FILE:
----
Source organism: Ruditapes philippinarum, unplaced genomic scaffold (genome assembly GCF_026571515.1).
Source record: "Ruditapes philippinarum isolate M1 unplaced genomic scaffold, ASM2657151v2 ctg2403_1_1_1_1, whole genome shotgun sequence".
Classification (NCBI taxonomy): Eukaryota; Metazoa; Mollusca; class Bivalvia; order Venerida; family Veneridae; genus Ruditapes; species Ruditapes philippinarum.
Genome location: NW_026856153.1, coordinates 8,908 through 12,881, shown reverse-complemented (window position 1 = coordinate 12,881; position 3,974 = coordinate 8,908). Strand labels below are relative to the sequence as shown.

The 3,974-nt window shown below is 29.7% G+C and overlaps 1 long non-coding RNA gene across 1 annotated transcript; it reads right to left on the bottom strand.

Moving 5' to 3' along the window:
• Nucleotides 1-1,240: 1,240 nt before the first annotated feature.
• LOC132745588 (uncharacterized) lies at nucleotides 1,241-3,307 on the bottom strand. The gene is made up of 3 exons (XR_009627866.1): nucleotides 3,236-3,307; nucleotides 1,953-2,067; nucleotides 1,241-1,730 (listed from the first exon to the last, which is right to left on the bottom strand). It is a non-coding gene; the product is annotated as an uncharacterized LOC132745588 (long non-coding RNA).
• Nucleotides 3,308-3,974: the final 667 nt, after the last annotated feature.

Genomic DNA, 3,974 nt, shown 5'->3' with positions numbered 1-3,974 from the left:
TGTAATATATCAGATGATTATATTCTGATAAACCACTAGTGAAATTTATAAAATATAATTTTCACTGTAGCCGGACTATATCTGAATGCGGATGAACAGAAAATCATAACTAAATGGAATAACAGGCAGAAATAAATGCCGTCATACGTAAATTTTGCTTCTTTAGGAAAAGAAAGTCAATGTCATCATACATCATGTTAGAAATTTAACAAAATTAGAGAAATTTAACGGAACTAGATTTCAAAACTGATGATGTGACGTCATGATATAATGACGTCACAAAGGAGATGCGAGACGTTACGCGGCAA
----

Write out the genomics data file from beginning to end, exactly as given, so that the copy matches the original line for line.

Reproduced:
Source organism: Ruditapes philippinarum, unplaced genomic scaffold (genome assembly GCF_026571515.1).
Source record: "Ruditapes philippinarum isolate M1 unplaced genomic scaffold, ASM2657151v2 ctg2403_1_1_1_1, whole genome shotgun sequence".
Classification (NCBI taxonomy): Eukaryota; Metazoa; Mollusca; class Bivalvia; order Venerida; family Veneridae; genus Ruditapes; species Ruditapes philippinarum.
Genome location: NW_026856153.1, coordinates 8,908 through 12,881, shown reverse-complemented (window position 1 = coordinate 12,881; position 3,974 = coordinate 8,908). Strand labels below are relative to the sequence as shown.

The 3,974-nt window shown below is 29.7% G+C and overlaps 1 long non-coding RNA gene across 1 annotated transcript; it reads right to left on the bottom strand.

Moving 5' to 3' along the window:
• Nucleotides 1-1,240: 1,240 nt before the first annotated feature.
• LOC132745588 (uncharacterized) lies at nucleotides 1,241-3,307 on the bottom strand. The gene is made up of 3 exons (XR_009627866.1): nucleotides 3,236-3,307; nucleotides 1,953-2,067; nucleotides 1,241-1,730 (listed from the first exon to the last, which is right to left on the bottom strand). It is a non-coding gene; the product is annotated as an uncharacterized LOC132745588 (long non-coding RNA).
• Nucleotides 3,308-3,974: the final 667 nt, after the last annotated feature.

Genomic DNA, 3,974 nt, shown 5'->3' with positions numbered 1-3,974 from the left:
TGTAATATATCAGATGATTATATTCTGATAAACCACTAGTGAAATTTATAAAATATAATTTTCACTGTAGCCGGACTATATCTGAATGCGGATGAACAGAAAATCATAACTAAATGGAATAACAGGCAGAAATAAATGCCGTCATACGTAAATTTTGCTTCTTTAGGAAAAGAAAGTCAATGTCATCATACATCATGTTAGAAATTTAACAAAATTAGAGAAATTTAACGGAACTAGATTTCAAAACTGATGATGTGACGTCATGATATAATGACGTCACAAAGGAGATGCGAGACGTTACGCGGCAA